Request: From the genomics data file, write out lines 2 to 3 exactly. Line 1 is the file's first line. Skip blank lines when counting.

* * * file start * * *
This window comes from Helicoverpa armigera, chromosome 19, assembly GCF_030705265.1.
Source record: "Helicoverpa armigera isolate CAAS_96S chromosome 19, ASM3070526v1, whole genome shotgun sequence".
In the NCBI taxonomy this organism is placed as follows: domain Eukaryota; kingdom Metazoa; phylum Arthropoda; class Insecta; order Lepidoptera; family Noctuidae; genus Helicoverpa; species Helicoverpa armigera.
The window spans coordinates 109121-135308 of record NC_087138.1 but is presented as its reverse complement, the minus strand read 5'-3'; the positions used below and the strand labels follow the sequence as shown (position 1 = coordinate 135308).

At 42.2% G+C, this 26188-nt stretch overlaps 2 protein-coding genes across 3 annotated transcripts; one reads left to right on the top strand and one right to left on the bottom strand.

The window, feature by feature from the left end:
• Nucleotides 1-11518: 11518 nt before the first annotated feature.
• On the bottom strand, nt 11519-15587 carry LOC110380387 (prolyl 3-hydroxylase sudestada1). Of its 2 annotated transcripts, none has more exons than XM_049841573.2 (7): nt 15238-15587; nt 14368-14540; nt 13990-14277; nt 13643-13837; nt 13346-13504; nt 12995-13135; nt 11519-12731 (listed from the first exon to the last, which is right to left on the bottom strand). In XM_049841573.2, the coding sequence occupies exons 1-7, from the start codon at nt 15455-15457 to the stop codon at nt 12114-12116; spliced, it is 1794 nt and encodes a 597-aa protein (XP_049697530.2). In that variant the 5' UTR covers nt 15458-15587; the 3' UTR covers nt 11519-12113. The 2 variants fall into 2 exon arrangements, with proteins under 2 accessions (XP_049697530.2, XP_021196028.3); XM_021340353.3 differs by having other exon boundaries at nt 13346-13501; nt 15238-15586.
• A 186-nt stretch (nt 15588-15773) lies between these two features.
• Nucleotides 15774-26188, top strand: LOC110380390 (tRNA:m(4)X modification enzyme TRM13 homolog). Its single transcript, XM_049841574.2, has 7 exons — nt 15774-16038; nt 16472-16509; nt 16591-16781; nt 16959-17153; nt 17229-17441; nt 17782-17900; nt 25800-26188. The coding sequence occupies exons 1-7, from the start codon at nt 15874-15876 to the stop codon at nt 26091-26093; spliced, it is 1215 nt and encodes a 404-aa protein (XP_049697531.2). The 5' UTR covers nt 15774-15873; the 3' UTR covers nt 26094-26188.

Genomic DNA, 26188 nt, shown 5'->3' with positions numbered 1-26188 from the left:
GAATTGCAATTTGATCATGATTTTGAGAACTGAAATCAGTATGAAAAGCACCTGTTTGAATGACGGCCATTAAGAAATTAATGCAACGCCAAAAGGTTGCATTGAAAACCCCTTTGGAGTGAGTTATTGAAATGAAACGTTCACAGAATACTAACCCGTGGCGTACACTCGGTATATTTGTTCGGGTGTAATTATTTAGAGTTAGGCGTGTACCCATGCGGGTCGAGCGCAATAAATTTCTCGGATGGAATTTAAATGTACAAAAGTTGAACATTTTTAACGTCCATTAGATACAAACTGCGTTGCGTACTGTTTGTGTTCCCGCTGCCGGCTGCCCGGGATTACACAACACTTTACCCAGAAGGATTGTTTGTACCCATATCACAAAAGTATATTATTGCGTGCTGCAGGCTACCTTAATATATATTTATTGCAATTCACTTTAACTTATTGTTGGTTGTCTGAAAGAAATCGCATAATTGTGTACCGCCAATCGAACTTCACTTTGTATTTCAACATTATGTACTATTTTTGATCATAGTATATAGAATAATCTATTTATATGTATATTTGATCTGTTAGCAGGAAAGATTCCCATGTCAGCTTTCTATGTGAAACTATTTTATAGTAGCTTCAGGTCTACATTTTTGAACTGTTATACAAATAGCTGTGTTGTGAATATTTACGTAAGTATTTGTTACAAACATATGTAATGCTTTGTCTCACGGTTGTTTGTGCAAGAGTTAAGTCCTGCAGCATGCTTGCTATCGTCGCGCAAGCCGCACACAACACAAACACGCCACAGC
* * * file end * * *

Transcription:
Source record: "Helicoverpa armigera isolate CAAS_96S chromosome 19, ASM3070526v1, whole genome shotgun sequence".
In the NCBI taxonomy this organism is placed as follows: domain Eukaryota; kingdom Metazoa; phylum Arthropoda; class Insecta; order Lepidoptera; family Noctuidae; genus Helicoverpa; species Helicoverpa armigera.